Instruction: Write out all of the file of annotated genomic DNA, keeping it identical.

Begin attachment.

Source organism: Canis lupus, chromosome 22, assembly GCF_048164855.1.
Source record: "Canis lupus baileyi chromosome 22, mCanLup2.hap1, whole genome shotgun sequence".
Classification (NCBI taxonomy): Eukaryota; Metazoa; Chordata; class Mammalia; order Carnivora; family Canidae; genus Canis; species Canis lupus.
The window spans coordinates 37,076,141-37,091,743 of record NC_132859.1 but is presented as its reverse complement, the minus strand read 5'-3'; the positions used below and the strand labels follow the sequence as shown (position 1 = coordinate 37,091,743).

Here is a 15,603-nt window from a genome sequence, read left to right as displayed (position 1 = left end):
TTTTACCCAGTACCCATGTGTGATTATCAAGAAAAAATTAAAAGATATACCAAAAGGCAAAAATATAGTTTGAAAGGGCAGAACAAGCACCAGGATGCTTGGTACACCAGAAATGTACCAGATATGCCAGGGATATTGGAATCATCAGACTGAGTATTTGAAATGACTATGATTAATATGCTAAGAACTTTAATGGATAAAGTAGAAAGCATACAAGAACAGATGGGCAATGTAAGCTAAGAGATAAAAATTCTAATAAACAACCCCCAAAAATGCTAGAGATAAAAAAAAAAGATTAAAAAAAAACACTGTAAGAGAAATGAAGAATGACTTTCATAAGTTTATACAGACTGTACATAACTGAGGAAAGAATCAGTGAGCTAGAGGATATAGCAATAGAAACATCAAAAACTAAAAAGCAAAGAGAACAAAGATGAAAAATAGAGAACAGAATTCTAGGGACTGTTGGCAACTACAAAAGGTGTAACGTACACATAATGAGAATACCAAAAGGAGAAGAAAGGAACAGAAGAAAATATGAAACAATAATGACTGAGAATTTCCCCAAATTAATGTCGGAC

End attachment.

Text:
Source organism: Canis lupus, chromosome 22, assembly GCF_048164855.1.
Source record: "Canis lupus baileyi chromosome 22, mCanLup2.hap1, whole genome shotgun sequence".
Classification (NCBI taxonomy): Eukaryota; Metazoa; Chordata; class Mammalia; order Carnivora; family Canidae; genus Canis; species Canis lupus.
The window spans coordinates 37,076,141-37,091,743 of record NC_132859.1 but is presented as its reverse complement, the minus strand read 5'-3'; the positions used below and the strand labels follow the sequence as shown (position 1 = coordinate 37,091,743).

Here is a 15,603-nt window from a genome sequence, read left to right as displayed (position 1 = left end):
TTTTACCCAGTACCCATGTGTGATTATCAAGAAAAAATTAAAAGATATACCAAAAGGCAAAAATATAGTTTGAAAGGGCAGAACAAGCACCAGGATGCTTGGTACACCAGAAATGTACCAGATATGCCAGGGATATTGGAATCATCAGACTGAGTATTTGAAATGACTATGATTAATATGCTAAGAACTTTAATGGATAAAGTAGAAAGCATACAAGAACAGATGGGCAATGTAAGCTAAGAGATAAAAATTCTAATAAACAACCCCCAAAAATGCTAGAGATAAAAAAAAAAGATTAAAAAAAAACACTGTAAGAGAAATGAAGAATGACTTTCATAAGTTTATACAGACTGTACATAACTGAGGAAAGAATCAGTGAGCTAGAGGATATAGCAATAGAAACATCAAAAACTAAAAAGCAAAGAGAACAAAGATGAAAAATAGAGAACAGAATTCTAGGGACTGTTGGCAACTACAAAAGGTGTAACGTACACATAATGAGAATACCAAAAGGAGAAGAAAGGAACAGAAGAAAATATGAAACAATAATGACTGAGAATTTCCCCAAATTAATGTCGGAC